Mar 24, 2012

UPDATED: Super Official Ultimate DIY Guide to following Aussies Playing Major League Baseball

Update 10 April 2012 - added info about ABC Strike Zone, and The Pitch newsletter

Spring Training is a great time for a bunch of young up-and-comers to get some big league experience under their belt. This also means it is a great time to be following Aussie MLB players, as there are stacks of them doing the rounds. To support you - the ever committed Oz baseball fan, presents the Super Official Ultimate DIY Guide to following Aussies Playing Major League Baseball.

For a long time I have tried to share as much news as I possibly can through this blog, as well as through twitter and facebook, but with the volumes of Aussies in the US increasing, I just can't keep up. However, luckily there are a bunch of ways that any ole Aussie baseball fan can keep track of their favorite players, and I thought I might share some tips for how you can stay up to date. Depending on your budget, time, and devotion, there is a whole suite of options available. I have outlined some of my best tips below, in order of simplicity - starting with the simplest (and cheapest) and winding up to the most deluxe options.

If you have any other ideas/tips - let me know.

Pre-interwebs technology - Paper? What's that?

Many Australian newspapers publish daily results for Major League games. Usually these amount to nothing much other than the score - we don't even get a box or a line score. So, this is really a very generic way to follow your favorite Aussies, and it is reliant on you knowing who is playing where and when. So all up, probably not the greatest way to go. However, it is an option if you're desperate!

Pre-interwebs technology 2.0 - the wireless

Yes kids, 'wireless' used to mean something entirely different!

Anyways, recently the ABC launched STRIKE ZONE, a fantastic digital radio show hosted by Chris Coleman (@CJ_Coleman on twitter). You can listen online or through a digital radio. For more info, check out the ABC Grandstand blog.

Internet v1 - its on their website!

Thanks to the goodness of the internet, we no longer have to wonder about what is going on over in the USA. We can get literally second by second updates on how teams and players are going. In terms of keeping up to date with Aussies, I suggest the following:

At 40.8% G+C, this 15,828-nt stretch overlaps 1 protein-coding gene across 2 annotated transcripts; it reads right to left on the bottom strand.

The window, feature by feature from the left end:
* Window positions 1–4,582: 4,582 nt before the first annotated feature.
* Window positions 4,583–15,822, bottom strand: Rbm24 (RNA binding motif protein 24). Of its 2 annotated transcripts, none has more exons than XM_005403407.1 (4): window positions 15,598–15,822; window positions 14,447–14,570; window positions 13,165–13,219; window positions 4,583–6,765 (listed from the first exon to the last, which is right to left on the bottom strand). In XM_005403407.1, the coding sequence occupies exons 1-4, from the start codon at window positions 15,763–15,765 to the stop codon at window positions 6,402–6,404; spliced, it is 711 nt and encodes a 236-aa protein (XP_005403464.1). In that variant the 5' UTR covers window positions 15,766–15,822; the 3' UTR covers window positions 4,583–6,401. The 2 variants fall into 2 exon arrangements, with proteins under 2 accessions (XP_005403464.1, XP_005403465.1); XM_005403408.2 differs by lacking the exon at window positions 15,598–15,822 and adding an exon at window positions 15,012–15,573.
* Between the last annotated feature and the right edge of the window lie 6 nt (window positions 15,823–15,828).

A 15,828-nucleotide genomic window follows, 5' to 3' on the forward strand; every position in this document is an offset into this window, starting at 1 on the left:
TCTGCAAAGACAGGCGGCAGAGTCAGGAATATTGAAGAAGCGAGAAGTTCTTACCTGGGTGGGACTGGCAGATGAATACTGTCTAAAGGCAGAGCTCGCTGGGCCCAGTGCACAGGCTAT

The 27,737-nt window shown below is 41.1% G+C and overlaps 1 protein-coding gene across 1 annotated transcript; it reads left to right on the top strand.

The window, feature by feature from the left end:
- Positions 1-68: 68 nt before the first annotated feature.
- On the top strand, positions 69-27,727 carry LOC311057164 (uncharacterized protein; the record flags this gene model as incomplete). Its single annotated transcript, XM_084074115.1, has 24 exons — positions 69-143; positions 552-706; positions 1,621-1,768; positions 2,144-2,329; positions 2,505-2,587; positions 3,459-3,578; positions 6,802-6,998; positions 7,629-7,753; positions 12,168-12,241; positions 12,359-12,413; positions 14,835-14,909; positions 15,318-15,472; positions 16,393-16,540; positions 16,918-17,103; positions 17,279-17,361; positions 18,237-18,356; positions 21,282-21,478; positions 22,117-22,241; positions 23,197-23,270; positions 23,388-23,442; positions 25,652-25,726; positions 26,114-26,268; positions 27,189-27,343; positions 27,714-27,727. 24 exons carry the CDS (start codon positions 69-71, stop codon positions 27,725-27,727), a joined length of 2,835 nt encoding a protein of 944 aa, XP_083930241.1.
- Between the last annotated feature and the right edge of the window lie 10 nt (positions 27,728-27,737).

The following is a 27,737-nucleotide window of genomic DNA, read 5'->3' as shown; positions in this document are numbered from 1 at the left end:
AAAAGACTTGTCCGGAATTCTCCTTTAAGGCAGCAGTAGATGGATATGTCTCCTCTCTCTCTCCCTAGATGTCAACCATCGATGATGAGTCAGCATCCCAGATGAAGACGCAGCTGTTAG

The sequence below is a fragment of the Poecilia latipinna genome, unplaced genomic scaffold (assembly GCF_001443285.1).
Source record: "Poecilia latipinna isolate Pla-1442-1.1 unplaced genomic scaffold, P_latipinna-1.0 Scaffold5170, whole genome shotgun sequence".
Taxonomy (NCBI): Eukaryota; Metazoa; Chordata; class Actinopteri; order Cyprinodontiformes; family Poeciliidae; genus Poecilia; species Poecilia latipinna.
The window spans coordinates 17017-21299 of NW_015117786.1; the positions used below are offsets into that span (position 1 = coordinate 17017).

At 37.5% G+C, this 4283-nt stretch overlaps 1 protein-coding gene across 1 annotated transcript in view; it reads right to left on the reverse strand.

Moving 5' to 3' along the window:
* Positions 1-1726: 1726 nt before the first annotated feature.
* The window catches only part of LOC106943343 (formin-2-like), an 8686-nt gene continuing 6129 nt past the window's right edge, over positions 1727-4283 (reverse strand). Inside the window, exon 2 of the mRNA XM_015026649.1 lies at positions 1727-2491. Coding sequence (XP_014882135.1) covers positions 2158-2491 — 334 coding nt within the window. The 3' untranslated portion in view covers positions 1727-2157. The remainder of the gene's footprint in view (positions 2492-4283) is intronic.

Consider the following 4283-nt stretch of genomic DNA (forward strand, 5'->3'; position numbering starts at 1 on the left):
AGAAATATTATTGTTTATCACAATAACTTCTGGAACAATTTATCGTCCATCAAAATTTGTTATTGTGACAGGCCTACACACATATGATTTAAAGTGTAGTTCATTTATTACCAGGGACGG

1. Add Aussie players' 'Player Pages' to your favorites

Go to MLB. com (or for minor leaguers), in the search box type the name of the player you are interested in:

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This will take you through to the player page, which is the hub of all the information you could want. It includes at a glance

  • Stats for the last ten games
  • Total season stats
  • Career stats
  • News stories
  • Video highlights
  • and a whole bunch more, all for FREE!

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With modern browsers like Google Chrome, you can add shortcut buttons to each of these pages and have a nice shortcut bar at the top of your browser, so each player's page is just a click away:

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2. Checking box scores daily

Both and have a very clear and useful way of displaying box scores each day, which you can quickly scan to see which Aussies have played, and how they went.

Just click on 'Scoreboard', and you will be taken through to a list of all the games in progress/completed on the day. From there you can scan to see which games featured Aussies, and then click through to particular box scores.

Web 2.0 - have it delivered straight to you!

There are a couple of very handy (relatively) new tools on the internet that will actually do all the hard work for you, and will deliver Aussie baseball news to your inbox/desktop/mobile/ipad etc. They are Google alerts, and RSS feeds.

Google alerts

This is my number 1 tip for staying in touch with Aussie baseball news. It is so easy, it takes seconds to set up, and it delivers relevant information to your inbox quickly and regularly. This is the number one way to get up to date information about Oz MLB players.

Go to Type in the search term you wish to use (eg 'Josh Spence' or 'Trent Oeltjen'), fill in the rest of the boxes on the page, and click 'Create Alert'.

You can choose what to have it send you (I recommend 'everything'), and  how often. If you are dedicated, you will want to set 'as it happens', however you can also choose once a day or week. Once you have set it up, that's it, Google will deliver the news right to your inbox.

The key trick with this tool is to get the search criteria right. Players like Trent Oeltjen and Ryan Rowland-Smith work well, because they have quite unique names, but search terms like Rich Thompson and Luke Hughes, or Brad Thomas can bring back stuff unrelated to our Aussie MLB compatriots. To fix this, just use a more accurate search term like 'Rich Thompson Angels', or 'Luke Hughes Twins'.